BILETA Conference, Legal Education 4

by Paul Maharg on 30/03/2012

First up, My First Million presentation by U of Herfordshire team.  Approach used to ‘develop entrepreneurial skills in law students to meet work-based learning objectives of the SRA’.  Quite a lot of words in that title I tend to be sceptical about, but as much as one can gather in 20 mins or so, it was an impressive approach, building in a PSP — personal skills profile (nine key skills), where skills are monitored and feedback given to students.  Tech includes ‘My academy’, study log (eg on market segmentation, marketing, finance, competitors, risk), game/simulation (based on a business pitch, Dragon’s Den type sim, which students evaluate + what actually happened to the business).  Assessment is by e-portfolio.  Students enter evidence.  First year students are given an assessment of their abilities + do the course, and this happens in second and then final year.  It will be compulsory at University of Hertfordshire.  Done in individual and collaborative learning, f2f and online.  The course is student demand-led.  Also used by post-docs at Cambridge, where personal skills are mapped onto a research framework.

Next, Pamela Sellman & Graeme Broadbent on ‘Information without context?  Projections of law and legal education on law school websites’.  There’s a variety of style and emphasis, which is aimed at a number of stakeholders, and lots of information.  The material is fragmented, often lack of links from law pages to university or faculty pages.  Navigation is not always easy.  There’s a tension between providing information & marketing.  The selection of material is significant but not consistent and not always up to date.  Limited interactivity though increasing reference to social media.  Some use of graphics, videos, etc. The predominant image is mooting, giving the impression to students that this is what they’ll be doing before they enter the course.  Karen Clegg noted this about 6 years ago, but it’s still prevalent.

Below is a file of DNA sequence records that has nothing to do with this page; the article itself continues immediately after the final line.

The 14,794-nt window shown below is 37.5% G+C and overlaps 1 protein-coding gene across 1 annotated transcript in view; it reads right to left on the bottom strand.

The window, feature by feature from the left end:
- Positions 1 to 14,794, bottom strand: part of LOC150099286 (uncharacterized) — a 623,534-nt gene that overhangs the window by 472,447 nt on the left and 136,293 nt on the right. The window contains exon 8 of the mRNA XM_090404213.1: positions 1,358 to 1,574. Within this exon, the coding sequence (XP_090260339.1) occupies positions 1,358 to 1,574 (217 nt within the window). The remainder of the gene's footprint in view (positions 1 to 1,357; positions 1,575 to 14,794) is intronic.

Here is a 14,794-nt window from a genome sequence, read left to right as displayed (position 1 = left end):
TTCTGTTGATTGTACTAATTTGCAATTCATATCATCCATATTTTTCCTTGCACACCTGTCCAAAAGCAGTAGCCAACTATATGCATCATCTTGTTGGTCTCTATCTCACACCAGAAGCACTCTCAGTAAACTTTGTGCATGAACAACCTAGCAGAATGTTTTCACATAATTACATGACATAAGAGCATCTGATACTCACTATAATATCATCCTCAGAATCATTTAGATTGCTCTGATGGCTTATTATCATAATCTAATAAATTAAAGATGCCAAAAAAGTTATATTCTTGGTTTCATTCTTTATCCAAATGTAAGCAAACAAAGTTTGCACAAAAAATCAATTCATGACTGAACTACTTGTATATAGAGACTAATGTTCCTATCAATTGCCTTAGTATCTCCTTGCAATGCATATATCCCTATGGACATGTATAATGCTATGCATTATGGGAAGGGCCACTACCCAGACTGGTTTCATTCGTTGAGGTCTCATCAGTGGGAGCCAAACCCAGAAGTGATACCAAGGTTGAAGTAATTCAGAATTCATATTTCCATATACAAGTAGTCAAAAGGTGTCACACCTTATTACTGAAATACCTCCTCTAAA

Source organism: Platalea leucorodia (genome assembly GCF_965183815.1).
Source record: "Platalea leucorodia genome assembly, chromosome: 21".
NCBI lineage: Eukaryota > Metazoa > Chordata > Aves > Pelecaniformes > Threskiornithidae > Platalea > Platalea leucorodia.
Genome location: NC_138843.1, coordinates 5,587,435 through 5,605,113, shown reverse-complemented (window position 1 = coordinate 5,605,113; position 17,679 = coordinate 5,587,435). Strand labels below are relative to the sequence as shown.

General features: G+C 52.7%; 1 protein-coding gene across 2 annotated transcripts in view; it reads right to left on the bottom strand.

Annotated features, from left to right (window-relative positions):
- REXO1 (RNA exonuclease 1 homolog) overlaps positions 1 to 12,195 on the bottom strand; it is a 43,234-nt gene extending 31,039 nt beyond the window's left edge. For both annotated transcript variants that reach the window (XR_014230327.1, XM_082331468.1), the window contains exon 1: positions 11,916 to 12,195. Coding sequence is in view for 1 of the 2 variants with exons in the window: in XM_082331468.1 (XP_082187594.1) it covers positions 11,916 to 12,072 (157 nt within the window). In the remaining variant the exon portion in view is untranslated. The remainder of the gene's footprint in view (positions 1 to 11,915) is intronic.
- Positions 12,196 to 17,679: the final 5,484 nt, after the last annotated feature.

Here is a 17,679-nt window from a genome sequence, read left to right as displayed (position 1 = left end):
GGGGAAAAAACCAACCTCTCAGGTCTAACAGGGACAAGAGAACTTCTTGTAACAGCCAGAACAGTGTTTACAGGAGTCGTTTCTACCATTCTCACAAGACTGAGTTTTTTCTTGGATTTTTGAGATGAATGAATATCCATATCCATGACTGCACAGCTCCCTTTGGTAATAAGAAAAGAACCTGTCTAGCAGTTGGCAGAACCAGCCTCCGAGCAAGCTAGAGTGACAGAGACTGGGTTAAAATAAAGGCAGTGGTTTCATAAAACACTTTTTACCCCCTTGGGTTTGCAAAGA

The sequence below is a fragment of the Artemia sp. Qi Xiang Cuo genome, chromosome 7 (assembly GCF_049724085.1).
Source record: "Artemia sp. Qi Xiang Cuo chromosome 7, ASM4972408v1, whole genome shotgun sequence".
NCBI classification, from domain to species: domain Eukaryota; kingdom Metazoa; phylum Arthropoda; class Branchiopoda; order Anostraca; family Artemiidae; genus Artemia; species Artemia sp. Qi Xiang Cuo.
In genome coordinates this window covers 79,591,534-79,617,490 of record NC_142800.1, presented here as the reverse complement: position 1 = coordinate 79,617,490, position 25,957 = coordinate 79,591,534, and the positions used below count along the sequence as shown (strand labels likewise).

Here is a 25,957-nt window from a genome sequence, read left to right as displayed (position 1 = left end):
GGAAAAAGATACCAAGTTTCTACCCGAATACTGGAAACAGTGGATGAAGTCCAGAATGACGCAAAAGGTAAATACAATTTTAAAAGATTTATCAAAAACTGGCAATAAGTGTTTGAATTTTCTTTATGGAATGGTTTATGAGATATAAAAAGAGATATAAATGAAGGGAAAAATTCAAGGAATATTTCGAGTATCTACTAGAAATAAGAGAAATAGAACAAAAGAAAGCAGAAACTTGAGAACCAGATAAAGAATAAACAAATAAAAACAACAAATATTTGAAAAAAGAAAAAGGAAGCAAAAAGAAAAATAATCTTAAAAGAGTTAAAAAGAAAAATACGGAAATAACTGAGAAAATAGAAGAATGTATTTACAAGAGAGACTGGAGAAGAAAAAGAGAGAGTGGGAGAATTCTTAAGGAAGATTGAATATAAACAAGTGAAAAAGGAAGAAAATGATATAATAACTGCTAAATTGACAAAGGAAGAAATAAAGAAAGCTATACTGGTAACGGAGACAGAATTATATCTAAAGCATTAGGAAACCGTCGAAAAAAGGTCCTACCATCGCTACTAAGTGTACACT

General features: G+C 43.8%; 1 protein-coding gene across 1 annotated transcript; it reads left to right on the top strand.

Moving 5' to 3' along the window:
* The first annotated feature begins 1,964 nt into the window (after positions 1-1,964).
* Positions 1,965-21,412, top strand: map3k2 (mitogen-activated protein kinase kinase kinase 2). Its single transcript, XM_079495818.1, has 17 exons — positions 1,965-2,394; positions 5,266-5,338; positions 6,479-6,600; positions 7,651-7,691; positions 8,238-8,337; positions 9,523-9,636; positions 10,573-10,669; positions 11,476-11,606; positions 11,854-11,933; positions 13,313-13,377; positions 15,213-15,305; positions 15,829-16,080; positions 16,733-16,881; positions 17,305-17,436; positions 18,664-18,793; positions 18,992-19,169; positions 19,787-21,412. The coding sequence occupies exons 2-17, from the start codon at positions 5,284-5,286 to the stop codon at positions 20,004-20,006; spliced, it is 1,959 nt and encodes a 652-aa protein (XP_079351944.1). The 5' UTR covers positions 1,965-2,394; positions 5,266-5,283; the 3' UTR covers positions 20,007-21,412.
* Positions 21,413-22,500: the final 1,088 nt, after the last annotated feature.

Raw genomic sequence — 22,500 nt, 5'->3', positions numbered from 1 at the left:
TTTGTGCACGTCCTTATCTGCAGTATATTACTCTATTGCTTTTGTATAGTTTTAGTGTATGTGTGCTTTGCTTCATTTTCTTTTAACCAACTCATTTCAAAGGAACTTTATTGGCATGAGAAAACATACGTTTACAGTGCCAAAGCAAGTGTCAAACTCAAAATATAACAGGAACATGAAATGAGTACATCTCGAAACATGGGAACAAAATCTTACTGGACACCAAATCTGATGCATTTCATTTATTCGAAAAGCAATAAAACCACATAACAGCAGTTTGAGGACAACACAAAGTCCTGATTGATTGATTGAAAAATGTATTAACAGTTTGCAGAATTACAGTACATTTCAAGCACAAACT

There were centralizing tendencies.  One sixth former: ‘Most universities’ websites don’t show you information you want to know, they just show you the information that they want you to know.  That’s quite stupid really’ (quoted in THE, 19 August 2010).  Graeme didn’t quite agree it was stupid.  Interesting.  I think there’s a good rhetorical argument for diversity of audiences, but the imagistic & textual semantics are still pretty woeful — agree with Graeme there.

He picked up on the research that was done recently on HE.  Oakleigh Consulting/ Staffordshire University Report: Understanding the information needs of users of public information about higher education (2010).  G. criticized the methodology, eg the narrowness of the questions & data set.  Also critiqued the use of student survey info.  Agreed entirely his critique of the questions, which were hardly objective, & filled with implicit judgments.  Other issues: selection of students, assumptions of students & staff, inequalities.  Very thoughtful paper.   At questions, fine rant by Michael Bromby on law school web sites, and how unsocial social media actually is on their sites.  Good stuff Michael.  Graeme responded, agreeing, and saying most law school websites are about courses and jobs, not about staff or their research.  Yrs truly also gave a micro-rant about experiences at NU on these issues.  All agreed: very similar experiences from staff present.

Last, Edward Hart on Electronic Legal Materials Act: Open Access of State Legal Materials.  Edward’s state, Florida, is ahead of the curve, contra Georgia: they provide it to main libraries and law schools at a fairly trivial cost.  He contrasted the position with Lexisnexis publication of the materials.  Interesting issues arose, including the definition of what legal materials actually entailed.  Many states in the US turned over publication of state legislation to third parties, ie commercial publishers, or named agency or official.

Concerns about the uniform law applicable to this include copyright (states claim a copyright interest in the statutes published).  Most states don’t include cases, though Arkansas does.  Cost is another issue (both for states and consumers).  Finally there is the role of the commercial publishers (which Tom Laidlaw responded to at question time, raising issues of cost).  In conclusion, there is still not free access to online official state law.

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